by William J. “Will” Maiberger, Jr. on 08/10/2012
A nationwide shortage of truck drivers threatens to disrupt trucking operations, inconvenience businesses and lead to delivery delays around the country. However, San Antonio truck accident attorneys are more interested in another possible fallout of such a shortage - a non-availability of qualified, experienced truckers.
According to some sources, as many as 200,000 trucking jobs are currently open across the country. There are a number of reasons cited for this sudden shortfall of truck drivers, although the industry has been expecting a situation like this for a while now. For one thing, trucking as an occupation is losing much of its sheen. Mass retirement of baby boomers, and the fact that fewer young people are now interested in a job that requires them to stay on the road for days on end, are other reasons blamed for the shortage.
It isn’t that there is a shortage of people for these jobs. It is just that there's a shortage of qualified applicants who meet the now stricter requirements set by the Federal Motor Carrier Safety Administration.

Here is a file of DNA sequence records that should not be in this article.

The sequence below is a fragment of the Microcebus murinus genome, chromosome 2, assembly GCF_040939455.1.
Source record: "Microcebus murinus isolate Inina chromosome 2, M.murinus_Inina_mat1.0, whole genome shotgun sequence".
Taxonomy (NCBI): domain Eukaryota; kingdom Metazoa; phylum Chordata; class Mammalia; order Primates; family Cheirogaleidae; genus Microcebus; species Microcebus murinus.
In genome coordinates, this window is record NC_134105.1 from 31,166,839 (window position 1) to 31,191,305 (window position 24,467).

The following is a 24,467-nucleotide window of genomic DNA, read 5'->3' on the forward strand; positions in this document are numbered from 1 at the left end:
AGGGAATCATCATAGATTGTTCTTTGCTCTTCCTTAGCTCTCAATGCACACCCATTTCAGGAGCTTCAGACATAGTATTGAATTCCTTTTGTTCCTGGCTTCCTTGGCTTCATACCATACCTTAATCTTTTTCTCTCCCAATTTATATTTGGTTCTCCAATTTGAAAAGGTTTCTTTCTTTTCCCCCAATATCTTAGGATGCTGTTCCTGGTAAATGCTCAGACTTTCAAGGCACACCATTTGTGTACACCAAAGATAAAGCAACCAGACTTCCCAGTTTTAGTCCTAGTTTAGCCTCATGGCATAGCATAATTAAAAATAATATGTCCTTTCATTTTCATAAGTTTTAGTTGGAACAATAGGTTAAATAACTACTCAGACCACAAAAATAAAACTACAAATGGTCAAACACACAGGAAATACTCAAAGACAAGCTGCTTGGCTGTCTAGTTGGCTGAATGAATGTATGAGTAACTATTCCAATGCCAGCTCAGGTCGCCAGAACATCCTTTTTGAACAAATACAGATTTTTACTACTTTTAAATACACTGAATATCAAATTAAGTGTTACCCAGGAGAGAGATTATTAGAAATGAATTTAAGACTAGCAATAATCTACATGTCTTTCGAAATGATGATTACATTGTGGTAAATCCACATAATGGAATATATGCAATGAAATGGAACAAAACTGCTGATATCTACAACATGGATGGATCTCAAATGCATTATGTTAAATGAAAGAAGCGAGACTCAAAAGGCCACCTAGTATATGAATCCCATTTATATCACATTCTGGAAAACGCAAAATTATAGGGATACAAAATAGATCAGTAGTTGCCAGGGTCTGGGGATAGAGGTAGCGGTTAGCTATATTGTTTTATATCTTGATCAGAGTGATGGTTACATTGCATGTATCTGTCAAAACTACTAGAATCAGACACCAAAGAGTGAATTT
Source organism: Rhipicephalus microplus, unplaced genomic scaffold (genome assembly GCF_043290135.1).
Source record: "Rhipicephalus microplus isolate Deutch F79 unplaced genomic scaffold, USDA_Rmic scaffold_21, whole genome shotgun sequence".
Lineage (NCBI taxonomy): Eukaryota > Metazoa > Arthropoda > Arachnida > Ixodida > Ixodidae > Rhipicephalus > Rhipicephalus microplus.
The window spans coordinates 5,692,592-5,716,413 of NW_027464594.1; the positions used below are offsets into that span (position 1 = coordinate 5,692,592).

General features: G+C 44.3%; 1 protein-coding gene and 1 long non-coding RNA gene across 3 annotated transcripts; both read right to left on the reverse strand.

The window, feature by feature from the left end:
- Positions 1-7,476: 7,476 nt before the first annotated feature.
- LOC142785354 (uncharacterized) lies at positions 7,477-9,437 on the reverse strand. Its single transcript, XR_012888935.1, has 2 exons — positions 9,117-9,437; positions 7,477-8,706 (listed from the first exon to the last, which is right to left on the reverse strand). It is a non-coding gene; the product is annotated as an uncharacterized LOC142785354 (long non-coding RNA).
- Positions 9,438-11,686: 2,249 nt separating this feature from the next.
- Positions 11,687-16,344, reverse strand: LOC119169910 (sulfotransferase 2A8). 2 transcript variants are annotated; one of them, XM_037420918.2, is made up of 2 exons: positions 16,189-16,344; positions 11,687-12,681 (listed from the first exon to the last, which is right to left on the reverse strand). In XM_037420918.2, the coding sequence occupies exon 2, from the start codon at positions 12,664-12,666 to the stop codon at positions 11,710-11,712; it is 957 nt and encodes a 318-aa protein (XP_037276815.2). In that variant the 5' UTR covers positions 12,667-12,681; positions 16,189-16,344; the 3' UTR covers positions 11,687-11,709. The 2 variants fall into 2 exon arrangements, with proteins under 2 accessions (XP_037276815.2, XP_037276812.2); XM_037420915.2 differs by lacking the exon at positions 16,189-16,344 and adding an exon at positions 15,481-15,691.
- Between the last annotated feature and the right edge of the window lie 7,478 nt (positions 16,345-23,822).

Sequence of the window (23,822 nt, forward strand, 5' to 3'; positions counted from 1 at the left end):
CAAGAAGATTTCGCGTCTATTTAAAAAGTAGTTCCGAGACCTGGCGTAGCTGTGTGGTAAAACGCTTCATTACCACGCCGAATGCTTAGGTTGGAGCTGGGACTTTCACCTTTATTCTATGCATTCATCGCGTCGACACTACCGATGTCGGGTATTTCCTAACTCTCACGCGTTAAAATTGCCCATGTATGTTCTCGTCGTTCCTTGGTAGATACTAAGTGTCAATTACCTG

Some trucking companies are trying to meet the demand by setting up their own training schools. That is an expensive option, however. Other trucking companies are likely to try to cut corners by hiring less-than-qualified truck drivers, who may not meet the standards that are required by federal regulations.
It is these kinds of trucking companies and drivers that San Antonio truck accident lawyers are most worried about. With the shortage of well-qualified applicants, there is a much higher danger that less experienced and unskilled drivers will take to the wheel, raising highway safety risks.
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